The simple key to unlocking this life pathway lies at the Midheaven and all of its connections — Tyl calls his approach “The New Midheaven Extension Process.” Basically, it’s a checklist to follow that leads from the MC, its ruler, and its aspects to the rest of the chart, and thence to specific areas that will be both desirable and possible for the individual to pursue. And, it’s a very good and clear checklist that makes it seem easy, with some of our favorite personal stops along the way. You start with the sign and planet ruling the MC and then chase dispositors until you hit a final one or come round in a circle. The planets, signs, and houses you rake in there tell the main story. But there’s much more: mutual receptions, dual signs, stelliums, strong aspects to the MC, and a fave of ours, the Oriental planet (that rises ahead of the Sun). All these tell you a lot — and then there’s those wild peregrine planets that take off all by themselves, a select set of midpoints (esp. Sun/Moon), “Aries Point” planets (extremely late mutable/early cardinal), and quintiles and duodeciles which are real talent and motivation signals.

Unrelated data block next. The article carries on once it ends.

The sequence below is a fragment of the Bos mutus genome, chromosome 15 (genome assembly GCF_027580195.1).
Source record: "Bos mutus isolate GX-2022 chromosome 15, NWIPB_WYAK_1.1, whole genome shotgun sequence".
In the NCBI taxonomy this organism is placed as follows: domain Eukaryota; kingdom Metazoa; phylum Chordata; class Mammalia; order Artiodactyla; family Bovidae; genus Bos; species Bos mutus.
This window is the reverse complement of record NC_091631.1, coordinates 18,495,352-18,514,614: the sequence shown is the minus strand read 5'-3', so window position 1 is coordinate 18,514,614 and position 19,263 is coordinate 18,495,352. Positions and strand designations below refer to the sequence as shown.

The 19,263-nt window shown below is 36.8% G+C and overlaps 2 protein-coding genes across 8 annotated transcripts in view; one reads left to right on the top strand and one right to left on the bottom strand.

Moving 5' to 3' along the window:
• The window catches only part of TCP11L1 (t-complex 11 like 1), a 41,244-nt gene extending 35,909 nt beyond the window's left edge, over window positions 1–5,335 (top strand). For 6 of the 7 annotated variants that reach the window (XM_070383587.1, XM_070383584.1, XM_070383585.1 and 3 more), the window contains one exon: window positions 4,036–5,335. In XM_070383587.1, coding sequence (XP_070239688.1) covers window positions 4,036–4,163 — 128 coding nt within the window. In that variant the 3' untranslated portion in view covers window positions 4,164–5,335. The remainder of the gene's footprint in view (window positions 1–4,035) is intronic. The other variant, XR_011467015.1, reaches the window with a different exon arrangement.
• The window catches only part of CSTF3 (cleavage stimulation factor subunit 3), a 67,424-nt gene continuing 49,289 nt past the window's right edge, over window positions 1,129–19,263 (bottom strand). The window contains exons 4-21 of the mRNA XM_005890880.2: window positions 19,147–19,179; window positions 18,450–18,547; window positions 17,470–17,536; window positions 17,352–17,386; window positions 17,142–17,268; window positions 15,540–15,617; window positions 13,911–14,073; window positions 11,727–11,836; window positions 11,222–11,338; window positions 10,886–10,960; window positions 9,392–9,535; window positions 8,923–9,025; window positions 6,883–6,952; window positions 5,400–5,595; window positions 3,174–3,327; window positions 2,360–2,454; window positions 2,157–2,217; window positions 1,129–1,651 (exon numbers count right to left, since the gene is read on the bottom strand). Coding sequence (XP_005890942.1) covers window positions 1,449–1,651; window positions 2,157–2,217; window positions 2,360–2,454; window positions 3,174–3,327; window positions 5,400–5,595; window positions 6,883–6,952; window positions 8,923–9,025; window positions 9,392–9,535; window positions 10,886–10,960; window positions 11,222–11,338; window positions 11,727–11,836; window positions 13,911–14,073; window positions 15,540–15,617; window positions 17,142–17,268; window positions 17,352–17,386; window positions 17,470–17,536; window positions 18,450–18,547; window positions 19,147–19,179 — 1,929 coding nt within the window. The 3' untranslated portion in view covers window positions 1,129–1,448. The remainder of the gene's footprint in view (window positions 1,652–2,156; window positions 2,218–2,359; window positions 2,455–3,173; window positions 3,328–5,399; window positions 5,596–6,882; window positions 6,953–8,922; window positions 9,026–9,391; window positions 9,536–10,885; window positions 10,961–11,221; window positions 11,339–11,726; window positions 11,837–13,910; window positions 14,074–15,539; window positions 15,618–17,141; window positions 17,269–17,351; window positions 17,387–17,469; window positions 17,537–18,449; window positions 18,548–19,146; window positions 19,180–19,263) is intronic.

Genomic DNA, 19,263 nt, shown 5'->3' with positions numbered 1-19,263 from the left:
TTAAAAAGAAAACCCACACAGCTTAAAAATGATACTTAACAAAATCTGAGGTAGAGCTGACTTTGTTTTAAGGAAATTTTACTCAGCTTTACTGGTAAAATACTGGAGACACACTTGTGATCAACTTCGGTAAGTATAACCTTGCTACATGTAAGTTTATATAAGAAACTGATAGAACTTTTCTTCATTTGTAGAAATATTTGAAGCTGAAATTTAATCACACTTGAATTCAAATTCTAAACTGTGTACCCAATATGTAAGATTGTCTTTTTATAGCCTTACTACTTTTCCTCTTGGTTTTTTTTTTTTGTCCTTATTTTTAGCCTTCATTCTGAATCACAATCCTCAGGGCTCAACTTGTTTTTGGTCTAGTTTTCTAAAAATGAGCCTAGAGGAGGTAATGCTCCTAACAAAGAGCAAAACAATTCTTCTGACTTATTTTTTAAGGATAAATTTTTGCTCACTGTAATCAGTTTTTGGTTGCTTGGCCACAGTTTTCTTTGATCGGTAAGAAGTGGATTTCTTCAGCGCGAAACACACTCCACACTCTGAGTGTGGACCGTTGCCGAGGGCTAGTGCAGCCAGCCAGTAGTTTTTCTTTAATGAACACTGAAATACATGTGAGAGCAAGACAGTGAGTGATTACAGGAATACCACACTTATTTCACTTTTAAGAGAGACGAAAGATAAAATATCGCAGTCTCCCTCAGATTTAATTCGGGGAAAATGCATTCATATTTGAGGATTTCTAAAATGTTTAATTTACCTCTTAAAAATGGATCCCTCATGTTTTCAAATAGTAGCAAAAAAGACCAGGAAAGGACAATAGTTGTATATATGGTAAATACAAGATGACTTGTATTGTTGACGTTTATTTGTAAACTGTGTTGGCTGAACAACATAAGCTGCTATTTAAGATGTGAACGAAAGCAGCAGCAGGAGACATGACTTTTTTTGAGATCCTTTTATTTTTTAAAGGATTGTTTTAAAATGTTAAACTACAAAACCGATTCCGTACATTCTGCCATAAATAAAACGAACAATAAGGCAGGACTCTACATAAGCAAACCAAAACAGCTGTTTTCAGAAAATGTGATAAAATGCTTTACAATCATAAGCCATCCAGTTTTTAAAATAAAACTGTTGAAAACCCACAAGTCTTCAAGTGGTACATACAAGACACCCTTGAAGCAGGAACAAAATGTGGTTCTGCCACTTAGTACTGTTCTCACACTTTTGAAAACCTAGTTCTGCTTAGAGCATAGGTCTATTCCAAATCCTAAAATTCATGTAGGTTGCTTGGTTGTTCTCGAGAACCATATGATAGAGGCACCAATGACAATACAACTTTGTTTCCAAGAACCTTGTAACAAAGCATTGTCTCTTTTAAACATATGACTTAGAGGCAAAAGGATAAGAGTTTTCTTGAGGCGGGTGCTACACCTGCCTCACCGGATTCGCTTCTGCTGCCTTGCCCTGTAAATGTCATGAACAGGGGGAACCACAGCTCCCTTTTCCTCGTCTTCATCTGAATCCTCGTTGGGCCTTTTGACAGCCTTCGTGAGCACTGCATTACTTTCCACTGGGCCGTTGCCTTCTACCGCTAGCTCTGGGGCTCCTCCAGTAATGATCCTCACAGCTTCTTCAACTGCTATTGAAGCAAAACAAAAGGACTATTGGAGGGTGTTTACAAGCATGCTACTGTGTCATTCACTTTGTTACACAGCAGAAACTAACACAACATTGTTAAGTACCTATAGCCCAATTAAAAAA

The checklist is reaching a dozen at this point, which begins to stretch common memory-retention, but the author (with Jupiter ahead of the Sun in Capricorn, his chart is the first example) is kind enough to say when enough is enough. You don’t have to look at every factor all the time, and in his repeated examples there is a convenient point when he just writes STOP, when there’s enough there to make a good judgment without drowning in all the possible encroaching details. By following through the examples in the book, you get a good feel of how and when to call your own halt.

But the telling part is how a practitioner puts all this into context, and context is all. The level of actual education, cultural and economic background, and available opportunity of the client is critical. A few well-placed queries as you go along will do everything to steer your theoretical observations into practical advice, which is very much a key to being a successful consultant. Here the author is clear that it’s all about talking with real people, finding their level, and helping them develop it from the inside out, not from the top down. You get that part right by doing it a lot, as he has.

What’s really fine about this approach is its simplicity, which when straightforwardly applied takes a fractal-like formula and turns it into a rich tapestry. And, if you get lost along the way, you can go back and start over, no problem. Astrology is ideally designed to do just that, and it’s wonderful to see it done so clearly. Like a great tree, when your roots are thoroughly planted in the earth, your branches can easily extend all the way to heaven.